Three ways to make Easter Bunting

I love seasonal decorations but I’m a girl with a reasonably low income who is saving for a house and still trying to go out and have a good time. Is it just me or are seasonal decorations expensive! I went to HomeSense because I die for their decorations but I just could not warrant spending that amount of money on decorations which will be up for literally a week maximum and, since I don’t have a house yet, no one will see! I decided to turn to my online bestie, Pinterest, and see what I could make myself for way cheaper and I came up with these three adorable Easter bunting strings. As a member of the HobbyCraft club, I got a £5 voucher for my birthday which covered half the cost of the materials I needed which made it even cheaper!

1. Pastel bunnies with pom-pom tails

You will need:

Pastel coloured card
Bunny template
6 x large white pom-poms
Scissors
Hot glue gun
Hole punch
Ribbon

This is probably the easiest of all of the ideas that I found and honestly I think it looks the cutest! I printed a bunny template from the internet and then drew around it six times on pastel coloured card. I cut each bunny out and punched a hole in each ear. I use a hot glue gun to stick giant pom-poms on their bottom and then I strung them onto a long piece of pink ribbon. I think these look so cute and I can’t wait to hang this up in my room!

2. 3D Paper eggs

You will need:

Patterned paper
Egg template
Scissors
Glue stick
Hole punch
Ribbon

This is one is a little bit trickier, purely because the slightest mistake is very noticeable when you attach the eggs together – it’s okay though, you can fix most mistakes later! First I printed an egg-shaped template from the internet and I traced this onto four pieces of matching paper for each 3D egg (I made six 3D eggs so I needed 24 flat eggs.) Once you have traced and cut out all of your flat eggs, organise them so that you have four matching flat eggs for each 3D egg and fold all of the flat eggs in half lengthways. Glue each folded half of the egg onto the half of the next flat egg until all four flat eggs are glued together. You should then have a 3D egg that looks like the picture above. Once you have constructed your 3D egg, trim all of the edges so that it looks neater and punch a hole over the crease at the top of the egg. Finally, thread each egg, evenly along the ribbon and you’re ready to hang it!

3. Pom-pom bunnies with ears

You will need:

White wool
A fork
White foam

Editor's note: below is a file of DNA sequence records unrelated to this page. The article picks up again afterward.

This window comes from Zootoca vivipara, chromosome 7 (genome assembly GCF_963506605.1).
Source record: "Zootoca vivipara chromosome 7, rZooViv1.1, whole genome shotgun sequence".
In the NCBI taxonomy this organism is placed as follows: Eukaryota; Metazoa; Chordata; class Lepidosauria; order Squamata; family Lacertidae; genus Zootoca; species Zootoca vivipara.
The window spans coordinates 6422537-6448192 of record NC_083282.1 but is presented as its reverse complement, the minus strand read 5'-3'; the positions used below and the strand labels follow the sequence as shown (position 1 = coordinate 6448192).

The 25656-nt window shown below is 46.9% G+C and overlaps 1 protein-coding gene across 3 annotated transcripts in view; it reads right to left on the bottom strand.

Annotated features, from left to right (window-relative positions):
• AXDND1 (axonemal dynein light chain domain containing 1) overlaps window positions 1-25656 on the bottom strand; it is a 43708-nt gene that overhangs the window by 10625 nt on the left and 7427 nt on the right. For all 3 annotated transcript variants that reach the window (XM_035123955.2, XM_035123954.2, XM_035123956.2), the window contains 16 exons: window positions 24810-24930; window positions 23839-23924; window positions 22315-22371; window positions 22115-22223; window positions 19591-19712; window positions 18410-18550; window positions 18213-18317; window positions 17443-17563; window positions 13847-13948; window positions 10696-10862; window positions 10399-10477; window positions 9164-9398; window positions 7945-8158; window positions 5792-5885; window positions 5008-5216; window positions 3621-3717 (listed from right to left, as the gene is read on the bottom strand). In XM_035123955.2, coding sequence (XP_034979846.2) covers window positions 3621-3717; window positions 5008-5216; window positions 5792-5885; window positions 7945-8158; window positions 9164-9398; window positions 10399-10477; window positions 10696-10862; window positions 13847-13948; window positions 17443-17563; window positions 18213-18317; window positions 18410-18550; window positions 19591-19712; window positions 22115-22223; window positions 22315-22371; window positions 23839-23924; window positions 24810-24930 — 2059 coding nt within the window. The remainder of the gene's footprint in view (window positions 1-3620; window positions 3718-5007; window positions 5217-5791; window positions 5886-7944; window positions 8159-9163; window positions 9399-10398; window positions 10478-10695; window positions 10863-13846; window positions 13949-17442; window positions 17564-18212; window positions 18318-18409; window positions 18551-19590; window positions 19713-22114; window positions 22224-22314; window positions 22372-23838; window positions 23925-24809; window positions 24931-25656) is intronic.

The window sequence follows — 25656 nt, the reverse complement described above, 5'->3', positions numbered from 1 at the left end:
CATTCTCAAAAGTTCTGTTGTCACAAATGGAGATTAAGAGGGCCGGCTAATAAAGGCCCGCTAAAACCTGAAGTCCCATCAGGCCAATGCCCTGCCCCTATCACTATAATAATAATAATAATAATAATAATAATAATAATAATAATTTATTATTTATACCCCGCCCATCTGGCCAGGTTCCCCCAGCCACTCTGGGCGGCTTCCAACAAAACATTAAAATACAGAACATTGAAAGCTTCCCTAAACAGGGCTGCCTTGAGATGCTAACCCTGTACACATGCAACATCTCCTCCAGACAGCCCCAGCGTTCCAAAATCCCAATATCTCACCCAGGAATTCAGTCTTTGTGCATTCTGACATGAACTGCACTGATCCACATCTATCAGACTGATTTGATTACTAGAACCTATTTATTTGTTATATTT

Pink foam
Scissors
Hot glue gun

This is the most difficult of the three strings of bunting but it’s still super easy! First, take a length of white wool, leave a tail to tie with later and wrap the wool all around the fork. Once you have a thick wrap of wool around the fork, use the wool you left out earlier to tie through the center of the prongs. Once you have tied all of the wool together, slide it off the fork and cut through all of the loops to create a pom-pom. If you know another way to make wool into pom-poms, do it however you like as long as you end up with a small pom-pom. You need to make six pom-poms and trim all of the edges to make them look neat, make sure that you leave two long strings to tie them to the ribbon. To make the ears, cut 12 rounded triangles from the white foam and 12 slightly smaller ones from the pink foam. I used the hot glue gun to attach the pink triangles to the white ones and then to attach the ears to the top of the pom-poms. Once you have completed all six bunnies, cut a length of ribbon and tie the bunnies onto the ribbon at regular intervals.

I had so much fun making these super easy Easter crafts, what’s your favourite Easter DIY?

Love always,

Alice x


One thought on “Three ways to make Easter Bunting

Leave a Reply

Fill in your details below or click an icon to log in:

WordPress.com Logo

You are commenting using your WordPress.com account. Log Out /  Change )

Google photo

You are commenting using your Google account. Log Out /  Change )

Twitter picture

You are commenting using your Twitter account. Log Out /  Change )

Facebook photo

You are commenting using your Facebook account. Log Out /  Change )

Connecting to %s